Opposition against high speed rail project gains momentum in Kerala
The Communist Party of India (Marxist)-led Kerala government is of the opinion that the ambitious high speed rail project, called K Rail, will change the transport system of the state but opposition parties are against the idea saying it will turn into another Nandigram for the ruling party.
Many green activists have also opposed the ₹63,490 crore proposed project saying the state is yet to learn lessons from recent natural calamities and early warnings of climate change. Chief Minister Pinarayi Vijayan, known for his adamant posture, however said the government will go ahead with the project and the party has also given an open call to its workers to expose forces that are bent on derailing developmental activities of the state.
The government has also started a crackdown on protestors who disrupted survey and other work related to the project. Police said around 100 people were booked in four districts of north Kerala in a week. Last week the government announced special officers to acquire land and they faced fierce resistance at many places. Protestors have floated action committees throughout the state and are planning to intensify their struggle.
The CPI(M) is planning to portray it as a struggle between development and anti-development forces in the state. Though the project is yet to get environmental clearance and the Union railway ministry’s nod the government is surging ahead with the project. On Wednesday, the CM sent a letter to Prime Minister Modi seeking his personal intervention to speed up sanction for the project.
In the letter, he said, a pan-India future ready rail system will hike economic growth and improve ease of living and would benefit not only the state but also the nation at large. “I request your personal intervention to accord sanction to the key project that will be a milestone in the progress of the state,” he said.
But earlier Union Railway Minister Ashwini Vaishnav had red-flagged the project citing its inability to bear the liability of loans to be availed from international agencies. The state had submitted a proposal to take ₹33,700 crore from lending agencies but the Niti Ayog had given approval for the big project on two conditions, the repayment of the loan and cost overruns would be the sole responsibility of the state.
The high-speed rail connecting one-end of the state (Kasaragod to Thiruvananthapuram) needs 1383 hectares of land most of which is private land. Since land is at a premium in the densely-populated state it will be a gargantuan task for the state. The state is planning to fund the project using equity funds from the government, foreign lending and railway ministry’s part funding. It will take only four hours to cover 529.45 km (present time is 12 hours) and it will be completed by 2025, said the Kerala Rail Development Corporation Ltd, the nodal agency for the project.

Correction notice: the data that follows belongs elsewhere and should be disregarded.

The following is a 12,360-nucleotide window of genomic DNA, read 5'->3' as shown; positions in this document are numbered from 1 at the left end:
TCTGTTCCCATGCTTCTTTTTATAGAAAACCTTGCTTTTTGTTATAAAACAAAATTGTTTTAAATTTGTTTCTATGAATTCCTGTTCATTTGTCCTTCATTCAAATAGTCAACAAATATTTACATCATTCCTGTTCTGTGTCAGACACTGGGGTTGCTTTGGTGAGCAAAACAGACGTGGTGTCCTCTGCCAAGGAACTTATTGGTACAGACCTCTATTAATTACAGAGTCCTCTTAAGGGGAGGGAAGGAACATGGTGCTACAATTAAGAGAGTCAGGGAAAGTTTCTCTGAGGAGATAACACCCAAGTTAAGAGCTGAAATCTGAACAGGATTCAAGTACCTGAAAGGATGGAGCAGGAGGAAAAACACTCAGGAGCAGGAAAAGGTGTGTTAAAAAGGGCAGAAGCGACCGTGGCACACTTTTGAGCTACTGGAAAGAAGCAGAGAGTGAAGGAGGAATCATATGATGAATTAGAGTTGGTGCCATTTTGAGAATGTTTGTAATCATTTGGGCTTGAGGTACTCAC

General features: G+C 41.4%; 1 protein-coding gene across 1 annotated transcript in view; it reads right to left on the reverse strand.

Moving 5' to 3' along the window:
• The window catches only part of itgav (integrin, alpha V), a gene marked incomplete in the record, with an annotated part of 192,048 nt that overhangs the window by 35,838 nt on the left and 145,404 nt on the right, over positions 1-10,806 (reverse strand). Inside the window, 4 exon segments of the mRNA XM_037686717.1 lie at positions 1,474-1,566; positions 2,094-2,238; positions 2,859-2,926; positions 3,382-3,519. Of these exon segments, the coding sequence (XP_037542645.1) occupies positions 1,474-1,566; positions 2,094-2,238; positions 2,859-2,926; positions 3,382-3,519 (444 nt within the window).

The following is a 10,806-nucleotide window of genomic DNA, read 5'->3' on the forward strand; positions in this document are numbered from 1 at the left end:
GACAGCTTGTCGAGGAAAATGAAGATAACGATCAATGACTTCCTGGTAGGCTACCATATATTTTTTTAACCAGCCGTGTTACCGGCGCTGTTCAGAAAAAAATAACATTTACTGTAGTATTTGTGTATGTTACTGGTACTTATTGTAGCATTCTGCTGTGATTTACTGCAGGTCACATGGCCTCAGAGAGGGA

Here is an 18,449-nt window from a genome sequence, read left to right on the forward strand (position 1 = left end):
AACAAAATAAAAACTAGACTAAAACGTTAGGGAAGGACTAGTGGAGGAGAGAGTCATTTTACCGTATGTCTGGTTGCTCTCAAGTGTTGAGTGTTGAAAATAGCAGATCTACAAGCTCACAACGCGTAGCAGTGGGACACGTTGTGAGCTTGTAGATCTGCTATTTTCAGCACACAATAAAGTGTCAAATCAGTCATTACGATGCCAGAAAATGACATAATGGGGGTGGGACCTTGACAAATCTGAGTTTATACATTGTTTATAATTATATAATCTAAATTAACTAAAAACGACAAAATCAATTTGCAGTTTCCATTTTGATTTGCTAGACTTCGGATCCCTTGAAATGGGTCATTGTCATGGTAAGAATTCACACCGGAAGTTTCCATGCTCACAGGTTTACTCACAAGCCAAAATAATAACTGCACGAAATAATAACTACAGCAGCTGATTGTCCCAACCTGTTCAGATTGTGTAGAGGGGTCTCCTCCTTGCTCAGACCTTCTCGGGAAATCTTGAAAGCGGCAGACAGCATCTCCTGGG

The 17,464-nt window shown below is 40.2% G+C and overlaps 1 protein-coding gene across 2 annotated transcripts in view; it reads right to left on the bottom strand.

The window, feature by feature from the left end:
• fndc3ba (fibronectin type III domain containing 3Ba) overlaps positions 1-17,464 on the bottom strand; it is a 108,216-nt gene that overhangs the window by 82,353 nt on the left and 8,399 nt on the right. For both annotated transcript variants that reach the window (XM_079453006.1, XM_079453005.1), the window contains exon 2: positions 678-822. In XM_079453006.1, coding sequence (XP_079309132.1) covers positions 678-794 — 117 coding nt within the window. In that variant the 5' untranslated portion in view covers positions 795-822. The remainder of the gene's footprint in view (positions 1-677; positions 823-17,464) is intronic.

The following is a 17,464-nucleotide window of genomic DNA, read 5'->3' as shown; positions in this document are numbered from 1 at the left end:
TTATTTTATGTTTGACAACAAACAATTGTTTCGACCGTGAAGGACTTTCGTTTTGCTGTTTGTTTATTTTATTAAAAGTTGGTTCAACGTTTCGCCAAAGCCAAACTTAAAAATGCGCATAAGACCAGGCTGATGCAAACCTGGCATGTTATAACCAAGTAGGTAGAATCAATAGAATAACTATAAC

But it seems things are not that easy for the government. The two main opposition parties, Congress and BJP, are opposing it and some of the allies of the ruling Left Democratic Party have apprehensions about the big ticket project. Green activists and some of the left-leaning organisations like Sastra Sahitya Parishad, that played a key role in total literacy movement, have also opposed the project.
“The government is going ahead with the project ignoring large-scale protests from different sections. The CM is not even ready for a dialogue. It will cause immense environmental damage and displace thousands of people,” said state Congress chief K Sudhakaran MP. He said the party will have to pay a heavy price and reminded the CM of the last days of the CPI(M) government in West Bengal which tried to suppress a farmers’ uprising in Nandigram over a proposed car project in 2007-2008.
“The railway ministry feels that the big-budget project was unnecessary and instead of this it should help it to develop the existing railway line. The state has not even done a social and ecological study on the project,” said Minister of State for External Affairs V Muraleedharan, a staunch critic of the project. Some of the allies of the LDF also expressed apprehensions over the project. “True, many left organisations have reservations over the project. The government will clear all doubts,” said CPI secretary Kanam Rajendran.
However, CPI(M) leader A Vijayaraghavan underplayed any differences in the ruling front. “It was part of the LDF manifesto. The project was conceived after enough studies. Forces that oppose the development of the state are creating unnecessary confusion and fanning trouble. K Rail will herald a new phase for the state,” he said.
Metroman E Sreedharan also spoke out against the project. “Let the government first help complete the ongoing doubling work of the existing stretch between Ernakulam and Thiruvananthapuram which is dragging for more than two decades. K Rail’s alignment is also flawed; it is running parallel to the existing line from Tirur (Malappuram) to Kasaragod. The railways opposed this alignment. Around 140 kms of the line passes through wet land and it is not suitable for high speed trains,” he said. But the CPI(M) said the Metroman was opposing the project due to his political affiliations. (He was a BJP candidate in last assembly elections and lost).